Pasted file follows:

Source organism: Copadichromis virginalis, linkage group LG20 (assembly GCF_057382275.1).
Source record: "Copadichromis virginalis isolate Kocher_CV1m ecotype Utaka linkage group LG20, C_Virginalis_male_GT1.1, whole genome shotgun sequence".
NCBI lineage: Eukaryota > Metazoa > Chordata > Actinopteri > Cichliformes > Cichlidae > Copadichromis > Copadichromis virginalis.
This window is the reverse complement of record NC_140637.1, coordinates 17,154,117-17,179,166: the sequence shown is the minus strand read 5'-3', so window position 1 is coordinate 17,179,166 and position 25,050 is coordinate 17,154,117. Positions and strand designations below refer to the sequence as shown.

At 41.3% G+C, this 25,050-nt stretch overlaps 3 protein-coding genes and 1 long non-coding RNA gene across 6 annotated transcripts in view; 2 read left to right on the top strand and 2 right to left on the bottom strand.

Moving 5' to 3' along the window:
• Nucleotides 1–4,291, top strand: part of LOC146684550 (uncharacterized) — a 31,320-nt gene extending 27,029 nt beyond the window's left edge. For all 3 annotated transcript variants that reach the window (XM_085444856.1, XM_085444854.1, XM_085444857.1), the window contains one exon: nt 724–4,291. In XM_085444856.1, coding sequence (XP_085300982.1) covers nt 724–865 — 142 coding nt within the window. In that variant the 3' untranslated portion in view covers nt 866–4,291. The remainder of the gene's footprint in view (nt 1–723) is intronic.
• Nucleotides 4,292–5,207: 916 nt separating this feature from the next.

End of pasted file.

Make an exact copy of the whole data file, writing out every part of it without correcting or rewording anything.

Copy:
Source organism: Copadichromis virginalis, linkage group LG20 (assembly GCF_057382275.1).
Source record: "Copadichromis virginalis isolate Kocher_CV1m ecotype Utaka linkage group LG20, C_Virginalis_male_GT1.1, whole genome shotgun sequence".
NCBI lineage: Eukaryota > Metazoa > Chordata > Actinopteri > Cichliformes > Cichlidae > Copadichromis > Copadichromis virginalis.
This window is the reverse complement of record NC_140637.1, coordinates 17,154,117-17,179,166: the sequence shown is the minus strand read 5'-3', so window position 1 is coordinate 17,179,166 and position 25,050 is coordinate 17,154,117. Positions and strand designations below refer to the sequence as shown.

At 41.3% G+C, this 25,050-nt stretch overlaps 3 protein-coding genes and 1 long non-coding RNA gene across 6 annotated transcripts in view; 2 read left to right on the top strand and 2 right to left on the bottom strand.

Moving 5' to 3' along the window:
• Nucleotides 1–4,291, top strand: part of LOC146684550 (uncharacterized) — a 31,320-nt gene extending 27,029 nt beyond the window's left edge. For all 3 annotated transcript variants that reach the window (XM_085444856.1, XM_085444854.1, XM_085444857.1), the window contains one exon: nt 724–4,291. In XM_085444856.1, coding sequence (XP_085300982.1) covers nt 724–865 — 142 coding nt within the window. In that variant the 3' untranslated portion in view covers nt 866–4,291. The remainder of the gene's footprint in view (nt 1–723) is intronic.
• Nucleotides 4,292–5,207: 916 nt separating this feature from the next.